Last week, the Service Women’s Action Network hosted an event at the Women in Military Service for America memorial to discuss sexual assault and harassment in the military. Panelists at the event said military leaders are failing to identify risk factors and do not recognize that the nature of some units and commands cultivate an environment with more risk of sexual assault. If you missed the panel but want to learn more, check out C-SPAN’s recording of the event. –MC

Sexual Assault Still Major Problem for Military, Researchers Say
Mariama Diallo (@mariamadc), Voice of America

Quick Hits:

Kerry Expresses Reservations about Nation’s All-Volunteer Military
Ralph K.M. Haurwitz (@ralphhaurwitz), Austin American-Statesman
During the Vietnam War Summit at the LBJ Presidential Library in Austin, Secretary of State John Kerry expressed deep reservations about our armed forces relying completely on an all volunteer military. He stopped short of advocating for a reinstatement of the draft, but emphasized his stance saying, “Everybody ought to give back something.” Kerry also noted he thinks veterans should be able to access care in their communities, not just at VA facilities. –JG

Service Academies: Where the U.S. Military Meets Liberal Arts
Nick Anerson (@wprick), The Washington Post
Military academies have always strived to compete with the nation’s top civilian educational institutions. While the Naval Academy is tied for 9th best liberal arts college in the country, West Point is 22nd and Air Force Academy is 29th. The academies regularly collaborate and work together to achieve their shared goal of fostering educational environments to produce the best critical thinkers and problem solvers to lead our nation’s military. –JG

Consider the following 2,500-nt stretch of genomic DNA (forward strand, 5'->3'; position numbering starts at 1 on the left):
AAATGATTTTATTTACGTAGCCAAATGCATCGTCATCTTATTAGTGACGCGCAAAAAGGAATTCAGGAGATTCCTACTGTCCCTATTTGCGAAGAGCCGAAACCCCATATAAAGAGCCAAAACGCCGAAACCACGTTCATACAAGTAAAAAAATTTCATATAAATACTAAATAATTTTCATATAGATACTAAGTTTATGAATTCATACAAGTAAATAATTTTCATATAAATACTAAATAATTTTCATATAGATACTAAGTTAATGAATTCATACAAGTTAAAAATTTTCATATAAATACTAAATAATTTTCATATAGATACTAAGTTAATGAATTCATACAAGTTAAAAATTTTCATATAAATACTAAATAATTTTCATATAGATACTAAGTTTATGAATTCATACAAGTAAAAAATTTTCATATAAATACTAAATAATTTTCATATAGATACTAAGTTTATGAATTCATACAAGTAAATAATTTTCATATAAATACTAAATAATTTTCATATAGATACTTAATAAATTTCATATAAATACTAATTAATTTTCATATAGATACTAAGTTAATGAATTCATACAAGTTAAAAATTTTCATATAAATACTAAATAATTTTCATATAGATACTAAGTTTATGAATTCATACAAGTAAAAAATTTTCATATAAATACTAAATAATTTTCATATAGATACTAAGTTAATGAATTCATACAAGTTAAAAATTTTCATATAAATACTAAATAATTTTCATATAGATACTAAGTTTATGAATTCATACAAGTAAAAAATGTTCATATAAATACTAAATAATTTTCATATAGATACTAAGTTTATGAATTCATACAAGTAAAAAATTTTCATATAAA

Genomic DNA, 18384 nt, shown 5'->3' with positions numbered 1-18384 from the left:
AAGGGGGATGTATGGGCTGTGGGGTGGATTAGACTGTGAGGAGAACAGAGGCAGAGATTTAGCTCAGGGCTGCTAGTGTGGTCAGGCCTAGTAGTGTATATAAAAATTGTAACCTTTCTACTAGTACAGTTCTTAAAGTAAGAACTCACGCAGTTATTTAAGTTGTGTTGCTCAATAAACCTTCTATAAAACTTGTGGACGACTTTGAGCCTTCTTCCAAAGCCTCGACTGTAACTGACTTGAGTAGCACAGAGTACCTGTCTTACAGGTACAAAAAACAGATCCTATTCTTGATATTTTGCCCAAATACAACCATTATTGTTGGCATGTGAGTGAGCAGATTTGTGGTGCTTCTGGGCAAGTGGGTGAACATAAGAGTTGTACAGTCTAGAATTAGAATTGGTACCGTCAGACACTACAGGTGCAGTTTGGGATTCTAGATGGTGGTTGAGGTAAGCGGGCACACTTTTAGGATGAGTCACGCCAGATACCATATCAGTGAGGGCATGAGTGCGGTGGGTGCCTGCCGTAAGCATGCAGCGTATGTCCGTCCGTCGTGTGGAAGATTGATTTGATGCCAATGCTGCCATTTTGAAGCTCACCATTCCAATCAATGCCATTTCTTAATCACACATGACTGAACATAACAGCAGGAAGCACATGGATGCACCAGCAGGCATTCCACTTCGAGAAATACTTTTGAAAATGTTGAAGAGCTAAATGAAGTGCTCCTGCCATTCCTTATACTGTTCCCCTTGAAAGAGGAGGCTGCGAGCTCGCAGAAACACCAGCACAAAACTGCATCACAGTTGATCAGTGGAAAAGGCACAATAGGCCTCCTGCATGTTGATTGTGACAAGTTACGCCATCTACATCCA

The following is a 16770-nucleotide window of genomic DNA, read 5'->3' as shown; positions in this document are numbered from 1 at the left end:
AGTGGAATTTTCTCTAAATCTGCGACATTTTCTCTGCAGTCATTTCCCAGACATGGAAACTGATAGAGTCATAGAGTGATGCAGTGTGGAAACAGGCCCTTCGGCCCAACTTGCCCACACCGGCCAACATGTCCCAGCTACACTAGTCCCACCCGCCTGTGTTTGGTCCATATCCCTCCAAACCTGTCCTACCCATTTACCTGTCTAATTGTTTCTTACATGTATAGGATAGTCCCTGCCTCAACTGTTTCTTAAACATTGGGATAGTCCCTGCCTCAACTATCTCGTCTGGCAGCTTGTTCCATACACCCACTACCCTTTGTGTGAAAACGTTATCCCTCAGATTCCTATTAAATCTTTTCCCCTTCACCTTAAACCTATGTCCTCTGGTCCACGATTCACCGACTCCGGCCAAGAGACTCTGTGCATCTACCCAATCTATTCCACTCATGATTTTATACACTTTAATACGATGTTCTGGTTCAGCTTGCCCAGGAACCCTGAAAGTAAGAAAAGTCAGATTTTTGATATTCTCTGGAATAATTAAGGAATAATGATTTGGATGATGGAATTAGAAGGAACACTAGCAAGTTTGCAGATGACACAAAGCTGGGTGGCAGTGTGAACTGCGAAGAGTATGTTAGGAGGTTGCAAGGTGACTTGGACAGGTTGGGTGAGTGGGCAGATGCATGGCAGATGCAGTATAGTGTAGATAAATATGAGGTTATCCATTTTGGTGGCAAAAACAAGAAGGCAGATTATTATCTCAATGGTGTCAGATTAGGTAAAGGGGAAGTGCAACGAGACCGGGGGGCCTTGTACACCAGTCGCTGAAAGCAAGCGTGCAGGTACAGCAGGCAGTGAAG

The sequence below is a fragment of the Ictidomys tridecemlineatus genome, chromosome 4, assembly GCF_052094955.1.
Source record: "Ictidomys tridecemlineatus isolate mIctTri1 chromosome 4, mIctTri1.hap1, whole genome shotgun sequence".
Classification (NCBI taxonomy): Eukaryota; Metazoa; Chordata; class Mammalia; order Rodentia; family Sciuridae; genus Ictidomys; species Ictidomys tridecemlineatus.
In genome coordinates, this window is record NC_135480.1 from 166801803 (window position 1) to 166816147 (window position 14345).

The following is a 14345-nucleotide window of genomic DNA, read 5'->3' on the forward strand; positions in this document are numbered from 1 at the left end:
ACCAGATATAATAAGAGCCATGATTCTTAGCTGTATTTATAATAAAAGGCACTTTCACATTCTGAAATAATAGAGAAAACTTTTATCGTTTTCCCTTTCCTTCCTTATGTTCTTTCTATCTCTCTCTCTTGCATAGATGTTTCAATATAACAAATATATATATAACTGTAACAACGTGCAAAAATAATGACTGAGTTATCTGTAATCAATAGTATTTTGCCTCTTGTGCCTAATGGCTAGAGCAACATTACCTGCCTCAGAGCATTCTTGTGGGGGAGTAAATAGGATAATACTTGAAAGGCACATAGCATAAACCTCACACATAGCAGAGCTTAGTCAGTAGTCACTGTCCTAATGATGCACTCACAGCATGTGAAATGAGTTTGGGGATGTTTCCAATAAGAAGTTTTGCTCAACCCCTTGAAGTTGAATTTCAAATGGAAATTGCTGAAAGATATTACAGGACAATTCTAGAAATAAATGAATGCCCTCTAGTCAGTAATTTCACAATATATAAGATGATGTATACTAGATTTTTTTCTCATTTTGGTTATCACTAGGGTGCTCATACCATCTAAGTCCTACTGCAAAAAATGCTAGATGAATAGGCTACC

House Adds Protections for Stars and Stripes Funding to Defense Budget
Travis J. Tritten (@Travis_Tritten), Stars and Stripes
Rep. Martha McSally isn’t only saving the A-10. She added language to the National Defense Authorization Act that would only allow the defense secretary to cut funding to Stars & Stripes after justifying cuts to the House Armed Services Committee. . A majority of the publication’s budget comes from sales, subscriptions and advertising however it relies on the government for the costs of safely conducting reporting, sometimes in conflict areas, and distributing the paper to troops worldwide. –JG

Moves in the Sector:

The New Pick to Lead the Air Force Is a Decorated Fighter Pilot Who Was Once Shot Down
Dan Lamothe (@DanLamothe), The Washington Post
General David L. Goldfein has been nominated to become the next top officer in the Air Force replacing General Mark A. Welsh III who is retiring in July. Goldfein is well-known for being shot down during a combat mission over Serbia, ejecting from his F-16C, and evading capture before being rescued. He is currently Air Force Commander of Central Command, which oversees operations in the Middle East. –JG

Colonel Tapped to Become West Point’s First Female Dean
Army Times
If the Senate endorses her selection, Col. Cindy Jebb will become the first female Dean at West Point Military Academy. Jebb would succeed Brig. Gen. Tim Trainor, and has been tapped by President Obama for the position. –MC

Tradeshows & Conferences

No relevant tradeshows or conferences.

Congressional Hearings

No committee hearings scheduled.

Think Tanks & Other Events

PsychArmor Institute: “Closing the Gap” Gala
Who: Senator Elizabeth Dole, founder of the Elizabeth Dole Foundation, David McIntyre, CEO, TriWest Healthcare Alliance
When: 5:30 PM, Tuesday, May 3, 2016
Where: Hilton La Jolla Torrey Pines, San Diego, CA

Center for a Strategic & International Studies: Progress, Promise, and Challenges in U.S. Veterans’ Health Policy
Who: Bob McDonald, Secretary of Veterans Affairs
When: 9:00 AM, Wednesday, May 4, 2016
Where: 1616 Rhode Island Avenue, NW, Washington, DC 20036

Invictus Games Foundation: 2016 Invictus Games
When: Sunday – Tuesday, May 8 – May 12, 2016
Where: ESPN Wide World of Sports, Orlando, FL

Fred WellmanFred Wellman, President ScoutComms, brings us his weekly review of veteran news via The Scout Report. Fred served over twenty years as an Army officer in both aviation and public affairs. Follow Fred on Twitter @ScoutComms.

This entry was posted on Monday, May 02, 2016 6:35 pm

Leave a Reply

Your email address will not be published. Required fields are marked *

Notify me of updates to this conversation